But with the flooding of the market and a situation where people wanted to make quick money, the industry started shrinking again. The civil war worsened the situation, causing the batik industry to become dormant.
The 41-year-old woman was inspired to revive the popularity of batik when she saw some of Vipula’s masterpieces.
“I thought it was a beautiful thing so why did people not use it? I’m an artist, I did not know anything about batik, but when I looked at it I thought it was lovely. I thought it would be nice if I started to use a little bit of batik,” she said.
But the problem was the design was out-of-date.
“When you look at things like that, you need to have tradition but you also need to make it more modern. You stick to the same frame but you modernize it.
“You might be able to use very traditional things, let’s say, maybe in the inner lining or just for the color,” she added.
So she started playing around with batik and using it. Somali, for instance, takes a piece of batik and puts it on traditional cloth saris.
Sri Lankan batik, she explained, is a bit different from the Indonesian. With the Sri Lankan batik, the motifs are a little bigger. But the technique of batik making is fairly similar to the one used in Indonesia.
“We use the canting tool and hot wax. We block the color with hot wax, submerge it in a dye bath, boil it and then put on the next color,” she said.
“It’s more like the Indonesian technique than the Malaysian. The Malaysian technique uses paint. We don’t paint at all.”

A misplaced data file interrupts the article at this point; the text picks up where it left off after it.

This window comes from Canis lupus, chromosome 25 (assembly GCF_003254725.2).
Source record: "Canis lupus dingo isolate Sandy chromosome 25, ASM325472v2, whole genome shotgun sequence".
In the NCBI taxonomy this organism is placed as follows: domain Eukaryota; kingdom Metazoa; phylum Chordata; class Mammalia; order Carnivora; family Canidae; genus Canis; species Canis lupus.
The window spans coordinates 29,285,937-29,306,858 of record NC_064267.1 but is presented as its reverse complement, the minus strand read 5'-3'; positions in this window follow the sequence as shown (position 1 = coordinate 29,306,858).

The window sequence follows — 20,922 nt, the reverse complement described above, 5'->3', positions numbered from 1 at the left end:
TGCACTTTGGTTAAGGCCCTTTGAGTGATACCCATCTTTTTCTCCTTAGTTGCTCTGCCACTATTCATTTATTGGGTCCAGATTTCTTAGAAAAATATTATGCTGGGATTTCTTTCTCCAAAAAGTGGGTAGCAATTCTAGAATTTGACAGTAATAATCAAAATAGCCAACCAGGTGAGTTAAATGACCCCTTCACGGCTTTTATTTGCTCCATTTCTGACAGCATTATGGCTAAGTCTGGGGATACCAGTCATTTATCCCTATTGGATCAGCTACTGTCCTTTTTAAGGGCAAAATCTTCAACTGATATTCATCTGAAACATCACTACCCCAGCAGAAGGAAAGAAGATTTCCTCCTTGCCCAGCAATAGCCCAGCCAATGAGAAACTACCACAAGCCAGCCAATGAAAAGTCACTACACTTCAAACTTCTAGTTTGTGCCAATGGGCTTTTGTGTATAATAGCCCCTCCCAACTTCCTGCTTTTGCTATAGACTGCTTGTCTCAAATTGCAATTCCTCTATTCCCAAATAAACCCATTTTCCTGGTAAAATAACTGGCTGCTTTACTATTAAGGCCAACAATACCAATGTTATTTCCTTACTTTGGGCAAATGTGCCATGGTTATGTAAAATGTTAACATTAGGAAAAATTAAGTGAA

She felt proud to say that today there were a lot of young people in her country who were using batik in swimwear, lingerie, evening clothes and saris.
She added that she would not even bother if someone copied her collections.
“You know why, because while they are copying it, I have to think other ideas. So I have something different and new,” she said, adding that she did not register her batik.
“You can’t register a batik design because it’s a work of art. It’s very difficult to register. Anyway, when I design the saris, I only do one of each kind because I hand-draw it.”
As well as Sri Lanka, Azerbaijan also recognizes batik. The batik pattern can be found in its women’s silk scarves, known as kelagai, which have been part of women’s clothing there for centuries, said Azerbaijani artist, Tatyana Agababayeva.
For a long time, batik in Azerbaijan has been not only a craft but also a cultural source for making original, creative compositions.